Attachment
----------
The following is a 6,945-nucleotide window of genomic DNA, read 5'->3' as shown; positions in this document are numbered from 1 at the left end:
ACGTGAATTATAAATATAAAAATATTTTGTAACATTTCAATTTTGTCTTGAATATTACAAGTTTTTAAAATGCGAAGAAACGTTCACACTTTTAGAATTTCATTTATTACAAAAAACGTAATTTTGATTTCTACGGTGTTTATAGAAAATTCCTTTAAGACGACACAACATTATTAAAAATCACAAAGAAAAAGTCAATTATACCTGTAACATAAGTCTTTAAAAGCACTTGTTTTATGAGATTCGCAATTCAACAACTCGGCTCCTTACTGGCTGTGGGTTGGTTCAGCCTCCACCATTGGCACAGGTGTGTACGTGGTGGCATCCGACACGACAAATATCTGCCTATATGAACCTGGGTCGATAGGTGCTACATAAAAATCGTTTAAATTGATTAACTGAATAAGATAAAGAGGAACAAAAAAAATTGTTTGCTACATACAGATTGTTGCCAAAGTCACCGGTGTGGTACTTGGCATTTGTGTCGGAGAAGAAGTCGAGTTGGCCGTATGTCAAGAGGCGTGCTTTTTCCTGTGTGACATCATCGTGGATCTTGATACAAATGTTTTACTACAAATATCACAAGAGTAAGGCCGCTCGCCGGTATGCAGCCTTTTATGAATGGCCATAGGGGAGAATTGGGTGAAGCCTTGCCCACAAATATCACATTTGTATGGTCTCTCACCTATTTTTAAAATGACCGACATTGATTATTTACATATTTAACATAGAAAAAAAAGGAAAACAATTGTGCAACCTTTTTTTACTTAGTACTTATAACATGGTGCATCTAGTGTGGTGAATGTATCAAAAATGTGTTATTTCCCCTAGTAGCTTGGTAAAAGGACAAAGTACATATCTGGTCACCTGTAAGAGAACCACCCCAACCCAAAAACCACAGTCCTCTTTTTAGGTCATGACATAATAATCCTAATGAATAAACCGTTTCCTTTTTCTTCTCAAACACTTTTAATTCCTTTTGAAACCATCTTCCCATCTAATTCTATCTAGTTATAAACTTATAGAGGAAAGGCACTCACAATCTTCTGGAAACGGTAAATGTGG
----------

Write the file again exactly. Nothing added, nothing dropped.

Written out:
The following is a 6,945-nucleotide window of genomic DNA, read 5'->3' as shown; positions in this document are numbered from 1 at the left end:
ACGTGAATTATAAATATAAAAATATTTTGTAACATTTCAATTTTGTCTTGAATATTACAAGTTTTTAAAATGCGAAGAAACGTTCACACTTTTAGAATTTCATTTATTACAAAAAACGTAATTTTGATTTCTACGGTGTTTATAGAAAATTCCTTTAAGACGACACAACATTATTAAAAATCACAAAGAAAAAGTCAATTATACCTGTAACATAAGTCTTTAAAAGCACTTGTTTTATGAGATTCGCAATTCAACAACTCGGCTCCTTACTGGCTGTGGGTTGGTTCAGCCTCCACCATTGGCACAGGTGTGTACGTGGTGGCATCCGACACGACAAATATCTGCCTATATGAACCTGGGTCGATAGGTGCTACATAAAAATCGTTTAAATTGATTAACTGAATAAGATAAAGAGGAACAAAAAAAATTGTTTGCTACATACAGATTGTTGCCAAAGTCACCGGTGTGGTACTTGGCATTTGTGTCGGAGAAGAAGTCGAGTTGGCCGTATGTCAAGAGGCGTGCTTTTTCCTGTGTGACATCATCGTGGATCTTGATACAAATGTTTTACTACAAATATCACAAGAGTAAGGCCGCTCGCCGGTATGCAGCCTTTTATGAATGGCCATAGGGGAGAATTGGGTGAAGCCTTGCCCACAAATATCACATTTGTATGGTCTCTCACCTATTTTTAAAATGACCGACATTGATTATTTACATATTTAACATAGAAAAAAAAGGAAAACAATTGTGCAACCTTTTTTTACTTAGTACTTATAACATGGTGCATCTAGTGTGGTGAATGTATCAAAAATGTGTTATTTCCCCTAGTAGCTTGGTAAAAGGACAAAGTACATATCTGGTCACCTGTAAGAGAACCACCCCAACCCAAAAACCACAGTCCTCTTTTTAGGTCATGACATAATAATCCTAATGAATAAACCGTTTCCTTTTTCTTCTCAAACACTTTTAATTCCTTTTGAAACCATCTTCCCATCTAATTCTATCTAGTTATAAACTTATAGAGGAAAGGCACTCACAATCTTCTGGAAACGGTAAATGTGG